Re: Plotting x^(1/3), etc.

*To*: mathgroup at yoda.physics.unc.edu*Subject*: Re: Plotting x^(1/3), etc.*From*: roach*Date*: Tue, 21 Apr 92 11:53:58 CDT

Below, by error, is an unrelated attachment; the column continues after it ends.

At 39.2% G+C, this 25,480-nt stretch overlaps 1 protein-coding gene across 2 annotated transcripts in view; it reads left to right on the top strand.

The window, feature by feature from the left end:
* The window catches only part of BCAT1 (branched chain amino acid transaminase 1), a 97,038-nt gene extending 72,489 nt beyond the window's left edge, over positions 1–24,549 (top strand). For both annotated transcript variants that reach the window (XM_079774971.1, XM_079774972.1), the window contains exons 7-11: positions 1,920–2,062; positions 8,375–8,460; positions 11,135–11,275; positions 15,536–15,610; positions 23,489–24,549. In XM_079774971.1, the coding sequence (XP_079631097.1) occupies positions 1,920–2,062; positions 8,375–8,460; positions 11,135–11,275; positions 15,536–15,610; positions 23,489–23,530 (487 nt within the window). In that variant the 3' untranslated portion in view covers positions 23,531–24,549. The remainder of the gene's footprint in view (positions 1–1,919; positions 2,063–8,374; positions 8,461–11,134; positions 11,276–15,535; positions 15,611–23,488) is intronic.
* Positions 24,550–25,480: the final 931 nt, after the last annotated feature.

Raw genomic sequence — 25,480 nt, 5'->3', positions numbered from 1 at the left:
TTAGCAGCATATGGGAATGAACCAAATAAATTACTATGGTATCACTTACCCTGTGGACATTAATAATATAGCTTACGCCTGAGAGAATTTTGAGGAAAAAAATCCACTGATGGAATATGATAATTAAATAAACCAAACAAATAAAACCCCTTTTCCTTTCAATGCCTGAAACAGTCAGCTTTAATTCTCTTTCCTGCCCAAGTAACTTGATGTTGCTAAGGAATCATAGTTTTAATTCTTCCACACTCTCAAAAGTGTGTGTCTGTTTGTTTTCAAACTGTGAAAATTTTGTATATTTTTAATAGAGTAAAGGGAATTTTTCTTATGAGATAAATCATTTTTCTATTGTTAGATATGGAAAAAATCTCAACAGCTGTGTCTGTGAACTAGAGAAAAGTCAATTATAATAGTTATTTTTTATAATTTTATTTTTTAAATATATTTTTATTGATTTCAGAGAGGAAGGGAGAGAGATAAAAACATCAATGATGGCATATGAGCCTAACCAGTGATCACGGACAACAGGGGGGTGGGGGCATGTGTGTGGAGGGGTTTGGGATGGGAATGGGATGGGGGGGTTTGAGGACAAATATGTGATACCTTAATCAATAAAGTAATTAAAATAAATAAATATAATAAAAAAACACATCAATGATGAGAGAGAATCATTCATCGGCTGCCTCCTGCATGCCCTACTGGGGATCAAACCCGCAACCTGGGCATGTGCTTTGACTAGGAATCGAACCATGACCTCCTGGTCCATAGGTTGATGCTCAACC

My message about Mathematica's definition of Power does define x^y in terms Exp like so: Exp[z] == 1 + z + z^2/2! + z^3/3! + z^4/4! + z^5/5! + ... x^y == Exp[y*Log[x]] for x!=0. Everyone is comfortable with powers to nonnegative integers appearing in the series expansion I hope. Extending Power's domain to allow 0^y to be calculated for some y is complicated by not having an obvious solution. Mathematica chooses 0^y == { 0 for Re[y]>0 { undefined for Re[y]<=0 but the case Re[y]==0 is actually a bit ambiguous and subject to opinion about what criteria to apply in the process of extending the definition. This is something that users could influence by making persuasive intelligent arguments if they like. Next, I can say a few words about why x^0 => 1 0^0 => Indeterminate My point of view is that Power is a partial function. If you are a good citizen, you don't apply Power outside its domain Domain(Power) == ((C-{0}) x C) union ({0} x {y|Re[y]>0}) When you violate the law, you get special values, and this is more or less Mathematica's way of telling you that you've made an error. Further along in your program, if you apply functions like Plus, Times, Power to the special values, you may just be playing "garbage in garbage out" with Mathematica. There are different layers of semantics which can be used to view subsets of Mathematica. The semantics with partial functions and complex constants alone is nearly classical. The semantics for a larger subset of Mathematica that includes special values is necessarily procedural. If you want Power or other functions to behave according to those conventions attached to the special values, then you need to arrange that any subexpression that will denote a special value does evaluate to a special value before the Power expression itself is evaluated. If you don't do this, you'll tend to get confusing results or garbage. You can interpret this behaviour as liberalizing the rules in one way, by extending domains to include special values, but also now sacrificing some of the old rules and theorems you used to be able to count on, such as the "distributive law", "x*0==0", or "x^0==1". Kelly